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Sunday, February 24, 2013

Not One. Not Two. Not Not Two.

"Once we know the number One we believe that we know the number Two ~ because One plus One equals Two.
We forget that first we must know the meaning of plus." "Alphaville" (Jean-Luc Godard)









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photo manipulation by aleXander hirka
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NOT ONE ~ by T. Remington


     Sparky had begun meditating really to get away from Mummy and that part wasn’t working out so well. Mummy would pop her head into the room to see if he wanted his tea yet or would vacuum the hallway, running the Hoover into his closed door several times before moving on to do the stairs. When he’d go to the zendo to sit, she’d stop by with treats for everyone and so had become a big hit with the sensei who asked about her all the time.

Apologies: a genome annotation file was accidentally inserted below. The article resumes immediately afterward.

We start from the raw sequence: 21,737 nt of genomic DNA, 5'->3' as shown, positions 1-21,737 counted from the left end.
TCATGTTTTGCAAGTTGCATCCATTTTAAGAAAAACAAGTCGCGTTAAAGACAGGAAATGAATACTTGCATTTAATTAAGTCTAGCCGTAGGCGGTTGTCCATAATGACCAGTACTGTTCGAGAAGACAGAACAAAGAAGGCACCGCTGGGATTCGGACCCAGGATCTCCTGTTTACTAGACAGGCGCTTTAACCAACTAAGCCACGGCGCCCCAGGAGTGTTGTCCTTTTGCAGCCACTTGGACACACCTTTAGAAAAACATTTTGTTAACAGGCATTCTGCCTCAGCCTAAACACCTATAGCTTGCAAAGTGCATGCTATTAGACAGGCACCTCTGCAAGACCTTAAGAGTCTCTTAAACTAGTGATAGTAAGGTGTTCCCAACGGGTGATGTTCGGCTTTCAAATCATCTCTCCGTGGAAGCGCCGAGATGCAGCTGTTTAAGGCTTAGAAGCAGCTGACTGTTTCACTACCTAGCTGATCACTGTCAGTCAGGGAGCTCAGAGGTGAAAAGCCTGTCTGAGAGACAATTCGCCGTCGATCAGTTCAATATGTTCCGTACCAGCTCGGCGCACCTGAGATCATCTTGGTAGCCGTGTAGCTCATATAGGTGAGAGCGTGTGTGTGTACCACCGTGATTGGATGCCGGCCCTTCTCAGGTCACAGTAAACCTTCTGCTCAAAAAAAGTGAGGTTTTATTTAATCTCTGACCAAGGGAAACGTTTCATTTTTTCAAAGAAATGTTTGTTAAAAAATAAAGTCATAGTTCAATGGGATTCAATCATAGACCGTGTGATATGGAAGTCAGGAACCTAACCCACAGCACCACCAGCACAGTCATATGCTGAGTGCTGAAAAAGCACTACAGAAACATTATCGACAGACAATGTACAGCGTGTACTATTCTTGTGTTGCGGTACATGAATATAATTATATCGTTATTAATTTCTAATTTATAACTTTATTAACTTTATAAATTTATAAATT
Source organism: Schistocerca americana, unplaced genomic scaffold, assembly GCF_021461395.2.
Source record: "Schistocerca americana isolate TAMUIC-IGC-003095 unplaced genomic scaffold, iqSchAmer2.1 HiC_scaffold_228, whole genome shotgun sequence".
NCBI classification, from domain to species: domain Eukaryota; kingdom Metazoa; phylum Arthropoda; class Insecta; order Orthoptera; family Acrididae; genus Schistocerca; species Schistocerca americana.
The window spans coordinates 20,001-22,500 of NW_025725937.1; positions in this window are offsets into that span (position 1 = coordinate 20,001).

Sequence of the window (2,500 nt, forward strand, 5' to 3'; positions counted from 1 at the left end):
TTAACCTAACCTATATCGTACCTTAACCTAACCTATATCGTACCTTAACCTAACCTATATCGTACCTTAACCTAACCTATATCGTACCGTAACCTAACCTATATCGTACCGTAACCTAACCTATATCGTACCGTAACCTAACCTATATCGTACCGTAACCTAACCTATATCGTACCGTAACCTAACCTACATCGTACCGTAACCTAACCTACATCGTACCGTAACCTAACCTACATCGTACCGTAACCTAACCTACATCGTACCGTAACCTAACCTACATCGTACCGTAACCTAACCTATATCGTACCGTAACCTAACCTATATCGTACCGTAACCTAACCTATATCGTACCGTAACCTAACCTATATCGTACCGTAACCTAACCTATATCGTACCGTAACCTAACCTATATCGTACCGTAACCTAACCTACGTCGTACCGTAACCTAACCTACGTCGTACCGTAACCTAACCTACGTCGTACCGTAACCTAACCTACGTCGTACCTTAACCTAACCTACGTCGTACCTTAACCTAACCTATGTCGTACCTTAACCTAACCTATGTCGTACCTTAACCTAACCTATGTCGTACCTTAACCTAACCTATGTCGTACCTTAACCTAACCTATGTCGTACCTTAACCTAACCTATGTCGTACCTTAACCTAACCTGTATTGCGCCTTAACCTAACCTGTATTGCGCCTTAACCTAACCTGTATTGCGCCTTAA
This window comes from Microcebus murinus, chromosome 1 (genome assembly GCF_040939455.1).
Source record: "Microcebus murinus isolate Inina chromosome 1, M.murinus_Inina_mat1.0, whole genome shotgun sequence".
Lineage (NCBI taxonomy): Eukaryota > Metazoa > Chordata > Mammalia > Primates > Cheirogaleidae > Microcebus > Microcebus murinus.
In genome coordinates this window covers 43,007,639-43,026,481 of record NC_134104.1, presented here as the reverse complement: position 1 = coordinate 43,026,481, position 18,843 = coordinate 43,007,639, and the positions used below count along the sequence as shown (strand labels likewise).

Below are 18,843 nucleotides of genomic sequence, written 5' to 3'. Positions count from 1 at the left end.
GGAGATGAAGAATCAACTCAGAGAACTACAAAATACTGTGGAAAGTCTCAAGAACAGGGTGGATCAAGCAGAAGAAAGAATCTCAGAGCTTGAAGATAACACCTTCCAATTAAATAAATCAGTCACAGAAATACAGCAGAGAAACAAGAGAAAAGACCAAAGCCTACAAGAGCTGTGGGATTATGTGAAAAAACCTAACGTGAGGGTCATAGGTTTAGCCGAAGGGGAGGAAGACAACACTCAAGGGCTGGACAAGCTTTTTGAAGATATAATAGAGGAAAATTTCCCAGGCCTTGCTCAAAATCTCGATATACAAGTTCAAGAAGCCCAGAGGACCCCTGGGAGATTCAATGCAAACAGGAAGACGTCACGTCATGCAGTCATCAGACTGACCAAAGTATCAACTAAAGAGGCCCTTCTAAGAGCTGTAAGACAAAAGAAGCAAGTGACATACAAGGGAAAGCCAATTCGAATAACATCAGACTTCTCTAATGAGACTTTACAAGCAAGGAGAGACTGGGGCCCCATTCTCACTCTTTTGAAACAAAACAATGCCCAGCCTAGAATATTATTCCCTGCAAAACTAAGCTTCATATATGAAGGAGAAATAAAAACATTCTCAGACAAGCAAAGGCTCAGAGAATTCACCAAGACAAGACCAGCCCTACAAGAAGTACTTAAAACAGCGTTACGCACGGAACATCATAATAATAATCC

Then Sparky found the perfect place. He began “sitting” zazen in the trunk of the car, pulling the trunk almost shut and arranging himself comfortably. It was dark. It was quiet. And somehow, Mummy didn’t come looking for him. It was here in the dark, in the musty silence, that his monkey mind could really get to jumping. Doing just as his sensei, Mister McKinley, had counseled, Sparky watched his thoughts without attaching importance to them.

      One day he climbed out of the trunk and slid quietly back into the house to find Mummy sitting on the edge of the chintz loveseat in the corner, with her hands folded and her eyes downcast. He moved carefully past her and went to get his tea. Mummy? Sitting? Well, imagine that!

      After that Mummy began coming along to the zendo to sit (bringing treats still, of course). They never talked about their sitting practice and Sparky continued using the trunk of the car to sit.

      After Dad had left with Miss Samples, his secretary, Mummy had had some kind of breakdown, attaching herself tightly to Sparky. It was as if she couldn’t stand being two; she needed to be one with someone. Sparky probably should have known better than to have moved back in with her at that point, but finding decent work was tough and he did feel badly for her. He thought he could move back in temporarily to save some money and, at the same time, show Mummy that being two was right and proper.